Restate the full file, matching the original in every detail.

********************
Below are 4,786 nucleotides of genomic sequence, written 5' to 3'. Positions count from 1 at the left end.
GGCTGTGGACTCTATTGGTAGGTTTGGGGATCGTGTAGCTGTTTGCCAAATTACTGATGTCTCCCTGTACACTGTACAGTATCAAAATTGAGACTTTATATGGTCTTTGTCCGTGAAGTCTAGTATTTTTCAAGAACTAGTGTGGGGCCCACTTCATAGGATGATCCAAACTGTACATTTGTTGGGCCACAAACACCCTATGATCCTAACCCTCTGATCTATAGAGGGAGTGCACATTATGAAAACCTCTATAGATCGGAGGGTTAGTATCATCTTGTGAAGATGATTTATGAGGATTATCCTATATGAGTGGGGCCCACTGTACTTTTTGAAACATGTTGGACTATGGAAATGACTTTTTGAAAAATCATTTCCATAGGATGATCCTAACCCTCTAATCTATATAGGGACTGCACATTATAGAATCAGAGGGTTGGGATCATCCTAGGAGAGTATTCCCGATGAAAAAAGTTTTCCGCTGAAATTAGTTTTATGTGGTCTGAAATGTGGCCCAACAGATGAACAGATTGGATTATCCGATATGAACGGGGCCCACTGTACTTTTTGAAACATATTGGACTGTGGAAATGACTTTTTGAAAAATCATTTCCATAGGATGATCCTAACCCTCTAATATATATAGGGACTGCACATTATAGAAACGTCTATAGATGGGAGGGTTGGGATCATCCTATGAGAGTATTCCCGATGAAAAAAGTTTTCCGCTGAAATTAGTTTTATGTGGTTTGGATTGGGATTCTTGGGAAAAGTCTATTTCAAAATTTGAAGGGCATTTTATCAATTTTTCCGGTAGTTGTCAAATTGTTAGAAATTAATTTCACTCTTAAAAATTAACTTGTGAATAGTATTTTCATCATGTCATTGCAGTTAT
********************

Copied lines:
Below are 4,786 nucleotides of genomic sequence, written 5' to 3'. Positions count from 1 at the left end.
GGCTGTGGACTCTATTGGTAGGTTTGGGGATCGTGTAGCTGTTTGCCAAATTACTGATGTCTCCCTGTACACTGTACAGTATCAAAATTGAGACTTTATATGGTCTTTGTCCGTGAAGTCTAGTATTTTTCAAGAACTAGTGTGGGGCCCACTTCATAGGATGATCCAAACTGTACATTTGTTGGGCCACAAACACCCTATGATCCTAACCCTCTGATCTATAGAGGGAGTGCACATTATGAAAACCTCTATAGATCGGAGGGTTAGTATCATCTTGTGAAGATGATTTATGAGGATTATCCTATATGAGTGGGGCCCACTGTACTTTTTGAAACATGTTGGACTATGGAAATGACTTTTTGAAAAATCATTTCCATAGGATGATCCTAACCCTCTAATCTATATAGGGACTGCACATTATAGAATCAGAGGGTTGGGATCATCCTAGGAGAGTATTCCCGATGAAAAAAGTTTTCCGCTGAAATTAGTTTTATGTGGTCTGAAATGTGGCCCAACAGATGAACAGATTGGATTATCCGATATGAACGGGGCCCACTGTACTTTTTGAAACATATTGGACTGTGGAAATGACTTTTTGAAAAATCATTTCCATAGGATGATCCTAACCCTCTAATATATATAGGGACTGCACATTATAGAAACGTCTATAGATGGGAGGGTTGGGATCATCCTATGAGAGTATTCCCGATGAAAAAAGTTTTCCGCTGAAATTAGTTTTATGTGGTTTGGATTGGGATTCTTGGGAAAAGTCTATTTCAAAATTTGAAGGGCATTTTATCAATTTTTCCGGTAGTTGTCAAATTGTTAGAAATTAATTTCACTCTTAAAAATTAACTTGTGAATAGTATTTTCATCATGTCATTGCAGTTAT